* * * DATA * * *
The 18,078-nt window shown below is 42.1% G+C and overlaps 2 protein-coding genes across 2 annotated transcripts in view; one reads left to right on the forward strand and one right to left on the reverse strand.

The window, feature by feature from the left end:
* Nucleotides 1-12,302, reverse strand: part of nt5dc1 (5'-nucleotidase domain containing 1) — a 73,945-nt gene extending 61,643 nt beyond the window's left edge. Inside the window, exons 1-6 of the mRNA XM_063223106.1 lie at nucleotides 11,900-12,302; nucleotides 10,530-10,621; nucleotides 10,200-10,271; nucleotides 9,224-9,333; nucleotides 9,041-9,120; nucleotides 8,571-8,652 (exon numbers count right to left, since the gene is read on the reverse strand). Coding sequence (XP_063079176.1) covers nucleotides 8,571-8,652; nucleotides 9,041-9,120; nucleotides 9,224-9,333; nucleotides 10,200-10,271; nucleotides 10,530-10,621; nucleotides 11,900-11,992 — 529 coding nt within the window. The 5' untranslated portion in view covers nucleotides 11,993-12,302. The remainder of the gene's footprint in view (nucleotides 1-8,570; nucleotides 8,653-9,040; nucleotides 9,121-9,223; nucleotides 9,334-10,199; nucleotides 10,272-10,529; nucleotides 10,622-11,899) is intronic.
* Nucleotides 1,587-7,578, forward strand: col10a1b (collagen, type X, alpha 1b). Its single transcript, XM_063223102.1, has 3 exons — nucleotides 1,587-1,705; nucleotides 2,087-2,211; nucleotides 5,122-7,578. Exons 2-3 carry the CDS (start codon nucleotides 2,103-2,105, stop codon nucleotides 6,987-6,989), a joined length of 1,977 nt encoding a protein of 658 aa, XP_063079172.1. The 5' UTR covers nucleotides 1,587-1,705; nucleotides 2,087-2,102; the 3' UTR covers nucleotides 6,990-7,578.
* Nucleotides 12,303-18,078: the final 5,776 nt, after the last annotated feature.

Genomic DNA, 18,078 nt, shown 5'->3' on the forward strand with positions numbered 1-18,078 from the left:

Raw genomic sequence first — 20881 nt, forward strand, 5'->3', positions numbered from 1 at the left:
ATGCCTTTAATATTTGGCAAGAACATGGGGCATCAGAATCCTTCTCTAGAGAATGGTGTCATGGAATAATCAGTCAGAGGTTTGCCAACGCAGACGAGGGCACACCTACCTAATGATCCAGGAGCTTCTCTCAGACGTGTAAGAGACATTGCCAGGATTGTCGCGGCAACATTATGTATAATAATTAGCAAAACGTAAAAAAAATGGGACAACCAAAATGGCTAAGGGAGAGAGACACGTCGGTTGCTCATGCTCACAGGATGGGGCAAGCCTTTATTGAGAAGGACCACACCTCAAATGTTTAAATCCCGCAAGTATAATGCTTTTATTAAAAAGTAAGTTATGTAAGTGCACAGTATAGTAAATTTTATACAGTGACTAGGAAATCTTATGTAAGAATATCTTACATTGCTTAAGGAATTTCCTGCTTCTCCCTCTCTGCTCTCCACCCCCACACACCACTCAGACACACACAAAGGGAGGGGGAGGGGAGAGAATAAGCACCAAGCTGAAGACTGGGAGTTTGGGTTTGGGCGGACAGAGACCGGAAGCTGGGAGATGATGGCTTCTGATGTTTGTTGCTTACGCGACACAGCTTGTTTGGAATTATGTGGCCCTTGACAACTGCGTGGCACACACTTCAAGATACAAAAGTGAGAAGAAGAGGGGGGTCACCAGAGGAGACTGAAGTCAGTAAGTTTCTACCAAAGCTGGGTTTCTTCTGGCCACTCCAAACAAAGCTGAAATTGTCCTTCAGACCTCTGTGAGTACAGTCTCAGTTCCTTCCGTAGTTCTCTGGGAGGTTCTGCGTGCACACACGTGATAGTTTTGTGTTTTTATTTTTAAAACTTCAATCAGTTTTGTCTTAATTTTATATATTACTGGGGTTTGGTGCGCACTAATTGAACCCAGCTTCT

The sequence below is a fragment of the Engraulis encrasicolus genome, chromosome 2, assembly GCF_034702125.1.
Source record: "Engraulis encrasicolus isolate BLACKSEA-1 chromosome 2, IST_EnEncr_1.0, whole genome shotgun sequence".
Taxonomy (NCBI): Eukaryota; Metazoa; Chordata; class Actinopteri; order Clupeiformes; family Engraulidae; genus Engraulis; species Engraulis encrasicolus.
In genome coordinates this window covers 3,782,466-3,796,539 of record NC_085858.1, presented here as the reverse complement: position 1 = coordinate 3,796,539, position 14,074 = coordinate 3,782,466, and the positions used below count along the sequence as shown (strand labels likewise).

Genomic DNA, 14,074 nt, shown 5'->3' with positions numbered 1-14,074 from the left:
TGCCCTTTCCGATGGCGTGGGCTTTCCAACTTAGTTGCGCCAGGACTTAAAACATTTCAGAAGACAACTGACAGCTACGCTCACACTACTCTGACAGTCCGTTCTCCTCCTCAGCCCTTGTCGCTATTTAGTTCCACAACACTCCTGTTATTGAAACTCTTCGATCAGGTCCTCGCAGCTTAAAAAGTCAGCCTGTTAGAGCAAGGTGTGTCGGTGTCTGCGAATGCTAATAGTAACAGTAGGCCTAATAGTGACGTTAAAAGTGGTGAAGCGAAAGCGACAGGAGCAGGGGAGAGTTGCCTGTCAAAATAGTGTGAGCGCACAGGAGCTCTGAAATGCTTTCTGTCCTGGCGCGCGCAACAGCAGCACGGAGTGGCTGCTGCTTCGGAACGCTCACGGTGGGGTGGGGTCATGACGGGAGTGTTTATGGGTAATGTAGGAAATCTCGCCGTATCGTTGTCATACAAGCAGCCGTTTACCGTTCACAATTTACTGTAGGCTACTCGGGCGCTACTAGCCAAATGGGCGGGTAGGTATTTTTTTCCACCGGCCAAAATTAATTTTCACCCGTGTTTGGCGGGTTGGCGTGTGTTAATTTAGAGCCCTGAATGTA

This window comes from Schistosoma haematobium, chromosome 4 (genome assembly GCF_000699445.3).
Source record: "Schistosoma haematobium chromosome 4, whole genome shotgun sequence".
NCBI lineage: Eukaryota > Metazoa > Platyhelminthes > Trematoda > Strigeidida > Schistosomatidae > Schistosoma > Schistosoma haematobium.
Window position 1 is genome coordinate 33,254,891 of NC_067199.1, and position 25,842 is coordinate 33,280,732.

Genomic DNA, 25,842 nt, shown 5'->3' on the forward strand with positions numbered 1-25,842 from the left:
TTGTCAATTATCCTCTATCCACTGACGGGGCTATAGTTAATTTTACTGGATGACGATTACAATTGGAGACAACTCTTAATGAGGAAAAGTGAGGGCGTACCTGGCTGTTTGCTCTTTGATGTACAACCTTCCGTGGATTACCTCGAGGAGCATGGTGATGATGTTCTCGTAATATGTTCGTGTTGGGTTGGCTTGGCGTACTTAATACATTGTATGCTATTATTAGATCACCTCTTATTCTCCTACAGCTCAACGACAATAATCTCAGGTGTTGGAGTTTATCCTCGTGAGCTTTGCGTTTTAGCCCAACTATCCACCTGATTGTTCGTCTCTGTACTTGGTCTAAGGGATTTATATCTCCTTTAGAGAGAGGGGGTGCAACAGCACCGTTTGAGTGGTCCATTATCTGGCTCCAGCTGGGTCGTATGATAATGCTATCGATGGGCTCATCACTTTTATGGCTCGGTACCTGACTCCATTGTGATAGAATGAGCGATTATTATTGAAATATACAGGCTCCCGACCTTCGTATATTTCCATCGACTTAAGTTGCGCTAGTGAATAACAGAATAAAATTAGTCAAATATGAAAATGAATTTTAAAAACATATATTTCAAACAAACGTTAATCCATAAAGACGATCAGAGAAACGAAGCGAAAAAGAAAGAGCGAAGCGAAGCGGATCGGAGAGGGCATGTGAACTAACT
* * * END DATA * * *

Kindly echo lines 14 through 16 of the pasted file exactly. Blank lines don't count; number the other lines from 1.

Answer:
TGCCCTTTCCGATGGCGTGGGCTTTCCAACTTAGTTGCGCCAGGACTTAAAACATTTCAGAAGACAACTGACAGCTACGCTCACACTACTCTGACAGTCCGTTCTCCTCCTCAGCCCTTGTCGCTATTTAGTTCCACAACACTCCTGTTATTGAAACTCTTCGATCAGGTCCTCGCAGCTTAAAAAGTCAGCCTGTTAGAGCAAGGTGTGTCGGTGTCTGCGAATGCTAATAGTAACAGTAGGCCTAATAGTGACGTTAAAAGTGGTGAAGCGAAAGCGACAGGAGCAGGGGAGAGTTGCCTGTCAAAATAGTGTGAGCGCACAGGAGCTCTGAAATGCTTTCTGTCCTGGCGCGCGCAACAGCAGCACGGAGTGGCTGCTGCTTCGGAACGCTCACGGTGGGGTGGGGTCATGACGGGAGTGTTTATGGGTAATGTAGGAAATCTCGCCGTATCGTTGTCATACAAGCAGCCGTTTACCGTTCACAATTTACTGTAGGCTACTCGGGCGCTACTAGCCAAATGGGCGGGTAGGTATTTTTTTCCACCGGCCAAAATTAATTTTCACCCGTGTTTGGCGGGTTGGCGTGTGTTAATTTAGAGCCCTGAATGTA

This window comes from Schistosoma haematobium, chromosome 4 (genome assembly GCF_000699445.3).
Source record: "Schistosoma haematobium chromosome 4, whole genome shotgun sequence".